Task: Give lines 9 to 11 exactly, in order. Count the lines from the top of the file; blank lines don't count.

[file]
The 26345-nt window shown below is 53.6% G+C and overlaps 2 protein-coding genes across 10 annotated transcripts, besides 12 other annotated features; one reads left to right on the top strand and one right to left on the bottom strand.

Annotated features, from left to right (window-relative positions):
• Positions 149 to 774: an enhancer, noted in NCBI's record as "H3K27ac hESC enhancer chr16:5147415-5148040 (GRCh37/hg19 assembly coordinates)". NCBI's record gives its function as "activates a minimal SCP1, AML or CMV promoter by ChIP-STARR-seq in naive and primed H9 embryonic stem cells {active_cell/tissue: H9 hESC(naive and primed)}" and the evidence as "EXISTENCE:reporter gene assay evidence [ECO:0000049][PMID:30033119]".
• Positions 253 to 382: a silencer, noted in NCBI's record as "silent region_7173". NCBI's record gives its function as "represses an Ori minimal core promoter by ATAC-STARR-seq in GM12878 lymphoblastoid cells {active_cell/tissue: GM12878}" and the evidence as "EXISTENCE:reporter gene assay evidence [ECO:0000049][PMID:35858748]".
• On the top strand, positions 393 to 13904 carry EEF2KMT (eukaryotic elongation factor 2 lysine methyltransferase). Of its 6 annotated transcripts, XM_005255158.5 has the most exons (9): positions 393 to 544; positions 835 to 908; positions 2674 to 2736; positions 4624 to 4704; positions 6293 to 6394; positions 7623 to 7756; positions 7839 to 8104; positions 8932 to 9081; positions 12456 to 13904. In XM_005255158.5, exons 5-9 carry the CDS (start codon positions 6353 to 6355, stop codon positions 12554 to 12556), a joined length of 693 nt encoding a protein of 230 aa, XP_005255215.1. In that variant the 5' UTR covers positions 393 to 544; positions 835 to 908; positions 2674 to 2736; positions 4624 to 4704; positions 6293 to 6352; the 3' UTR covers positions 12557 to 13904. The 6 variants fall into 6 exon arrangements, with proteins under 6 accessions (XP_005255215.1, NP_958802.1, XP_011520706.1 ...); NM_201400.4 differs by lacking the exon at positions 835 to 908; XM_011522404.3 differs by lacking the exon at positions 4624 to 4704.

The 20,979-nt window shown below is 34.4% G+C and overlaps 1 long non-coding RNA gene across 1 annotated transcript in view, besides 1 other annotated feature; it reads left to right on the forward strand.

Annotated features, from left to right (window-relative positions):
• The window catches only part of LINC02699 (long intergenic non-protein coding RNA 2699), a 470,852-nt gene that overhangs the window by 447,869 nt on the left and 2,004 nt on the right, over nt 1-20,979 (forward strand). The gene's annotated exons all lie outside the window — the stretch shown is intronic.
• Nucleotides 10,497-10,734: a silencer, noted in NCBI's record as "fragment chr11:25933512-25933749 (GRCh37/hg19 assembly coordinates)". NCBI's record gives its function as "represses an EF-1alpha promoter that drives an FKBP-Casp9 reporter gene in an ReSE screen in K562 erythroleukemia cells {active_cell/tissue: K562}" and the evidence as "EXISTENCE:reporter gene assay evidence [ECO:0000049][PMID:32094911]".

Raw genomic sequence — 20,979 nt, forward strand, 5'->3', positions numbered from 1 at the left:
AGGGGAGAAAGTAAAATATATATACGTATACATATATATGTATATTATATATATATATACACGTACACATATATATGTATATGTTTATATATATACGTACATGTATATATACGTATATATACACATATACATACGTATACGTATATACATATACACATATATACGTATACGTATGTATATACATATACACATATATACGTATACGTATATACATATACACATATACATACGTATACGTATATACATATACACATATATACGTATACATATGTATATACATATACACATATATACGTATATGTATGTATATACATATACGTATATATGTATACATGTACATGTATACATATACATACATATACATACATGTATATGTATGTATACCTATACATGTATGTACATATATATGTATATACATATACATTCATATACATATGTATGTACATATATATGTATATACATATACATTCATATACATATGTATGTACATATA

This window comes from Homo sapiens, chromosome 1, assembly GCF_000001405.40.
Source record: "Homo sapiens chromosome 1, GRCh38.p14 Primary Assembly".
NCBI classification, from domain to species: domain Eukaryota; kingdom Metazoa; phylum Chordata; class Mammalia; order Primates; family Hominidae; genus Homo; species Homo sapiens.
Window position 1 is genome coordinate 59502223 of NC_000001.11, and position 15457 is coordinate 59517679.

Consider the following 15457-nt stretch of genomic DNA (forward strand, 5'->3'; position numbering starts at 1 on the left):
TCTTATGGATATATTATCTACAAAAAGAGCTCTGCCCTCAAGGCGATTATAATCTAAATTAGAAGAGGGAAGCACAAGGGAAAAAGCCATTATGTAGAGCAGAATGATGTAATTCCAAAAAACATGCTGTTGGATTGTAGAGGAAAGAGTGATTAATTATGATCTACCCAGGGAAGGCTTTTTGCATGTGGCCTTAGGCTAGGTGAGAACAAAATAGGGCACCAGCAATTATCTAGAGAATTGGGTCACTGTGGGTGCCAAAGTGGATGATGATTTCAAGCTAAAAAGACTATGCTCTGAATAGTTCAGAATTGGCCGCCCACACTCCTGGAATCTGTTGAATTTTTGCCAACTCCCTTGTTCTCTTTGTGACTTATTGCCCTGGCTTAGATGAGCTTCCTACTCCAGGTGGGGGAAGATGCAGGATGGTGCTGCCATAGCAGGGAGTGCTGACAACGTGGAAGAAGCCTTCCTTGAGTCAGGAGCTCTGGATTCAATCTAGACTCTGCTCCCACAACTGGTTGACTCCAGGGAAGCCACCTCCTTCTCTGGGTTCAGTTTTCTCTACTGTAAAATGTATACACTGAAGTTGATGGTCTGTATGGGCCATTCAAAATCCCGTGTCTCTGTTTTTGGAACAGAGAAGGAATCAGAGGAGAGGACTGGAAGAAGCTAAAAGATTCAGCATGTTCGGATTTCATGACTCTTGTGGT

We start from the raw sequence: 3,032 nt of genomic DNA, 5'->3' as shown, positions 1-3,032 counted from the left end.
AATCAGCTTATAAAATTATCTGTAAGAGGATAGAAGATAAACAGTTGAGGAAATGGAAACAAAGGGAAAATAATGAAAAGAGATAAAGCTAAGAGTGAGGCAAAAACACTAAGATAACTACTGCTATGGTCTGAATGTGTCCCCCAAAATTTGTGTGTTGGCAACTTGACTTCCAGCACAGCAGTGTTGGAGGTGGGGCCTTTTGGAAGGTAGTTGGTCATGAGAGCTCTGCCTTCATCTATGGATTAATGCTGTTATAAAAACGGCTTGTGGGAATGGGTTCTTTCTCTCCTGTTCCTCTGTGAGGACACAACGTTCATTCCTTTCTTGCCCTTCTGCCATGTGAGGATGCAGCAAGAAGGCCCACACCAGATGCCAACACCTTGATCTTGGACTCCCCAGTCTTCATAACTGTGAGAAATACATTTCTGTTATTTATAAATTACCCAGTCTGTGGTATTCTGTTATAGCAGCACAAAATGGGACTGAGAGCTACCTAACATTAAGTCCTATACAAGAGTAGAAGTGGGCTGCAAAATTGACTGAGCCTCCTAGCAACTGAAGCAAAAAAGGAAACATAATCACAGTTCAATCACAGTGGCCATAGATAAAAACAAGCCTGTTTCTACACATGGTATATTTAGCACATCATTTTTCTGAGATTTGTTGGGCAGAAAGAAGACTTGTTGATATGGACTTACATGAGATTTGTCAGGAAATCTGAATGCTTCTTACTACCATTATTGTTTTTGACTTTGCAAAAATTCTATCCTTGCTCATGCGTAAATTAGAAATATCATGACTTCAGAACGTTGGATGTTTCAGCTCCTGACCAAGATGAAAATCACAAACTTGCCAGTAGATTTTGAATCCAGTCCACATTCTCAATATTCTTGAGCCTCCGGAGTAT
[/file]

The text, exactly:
• Nucleotides 10,497-10,734: a silencer, noted in NCBI's record as "fragment chr11:25933512-25933749 (GRCh37/hg19 assembly coordinates)". NCBI's record gives its function as "represses an EF-1alpha promoter that drives an FKBP-Casp9 reporter gene in an ReSE screen in K562 erythroleukemia cells {active_cell/tissue: K562}" and the evidence as "EXISTENCE:reporter gene assay evidence [ECO:0000049][PMID:32094911]".

Raw genomic sequence — 20,979 nt, forward strand, 5'->3', positions numbered from 1 at the left:
AGGGGAGAAAGTAAAATATATATACGTATACATATATATGTATATTATATATATATATACACGTACACATATATATGTATATGTTTATATATATACGTACATGTATATATACGTATATATACACATATACATACGTATACGTATATACATATACACATATATACGTATACGTATGTATATACATATACACATATATACGTATACGTATATACATATACACATATACATACGTATACGTATATACATATACACATATATACGTATACATATGTATATACATATACACATATATACGTATATGTATGTATATACATATACGTATATATGTATACATGTACATGTATACATATACATACATATACATACATGTATATGTATGTATACCTATACATGTATGTACATATATATGTATATACATATACATTCATATACATATGTATGTACATATATATGTATATACATATACATTCATATACATATGTATGTACATATA